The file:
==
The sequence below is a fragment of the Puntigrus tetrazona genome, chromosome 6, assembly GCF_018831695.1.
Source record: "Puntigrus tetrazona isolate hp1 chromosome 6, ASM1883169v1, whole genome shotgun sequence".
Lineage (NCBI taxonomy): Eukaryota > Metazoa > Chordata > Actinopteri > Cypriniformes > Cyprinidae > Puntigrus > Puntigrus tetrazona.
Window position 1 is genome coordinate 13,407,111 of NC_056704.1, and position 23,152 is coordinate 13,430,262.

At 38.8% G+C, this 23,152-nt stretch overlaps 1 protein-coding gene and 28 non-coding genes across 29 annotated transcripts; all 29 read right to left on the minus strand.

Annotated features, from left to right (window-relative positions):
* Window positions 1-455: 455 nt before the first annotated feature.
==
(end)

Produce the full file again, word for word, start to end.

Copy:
The sequence below is a fragment of the Puntigrus tetrazona genome, chromosome 6, assembly GCF_018831695.1.
Source record: "Puntigrus tetrazona isolate hp1 chromosome 6, ASM1883169v1, whole genome shotgun sequence".
Lineage (NCBI taxonomy): Eukaryota > Metazoa > Chordata > Actinopteri > Cypriniformes > Cyprinidae > Puntigrus > Puntigrus tetrazona.
Window position 1 is genome coordinate 13,407,111 of NC_056704.1, and position 23,152 is coordinate 13,430,262.

At 38.8% G+C, this 23,152-nt stretch overlaps 1 protein-coding gene and 28 non-coding genes across 29 annotated transcripts; all 29 read right to left on the minus strand.

Annotated features, from left to right (window-relative positions):
* Window positions 1-455: 455 nt before the first annotated feature.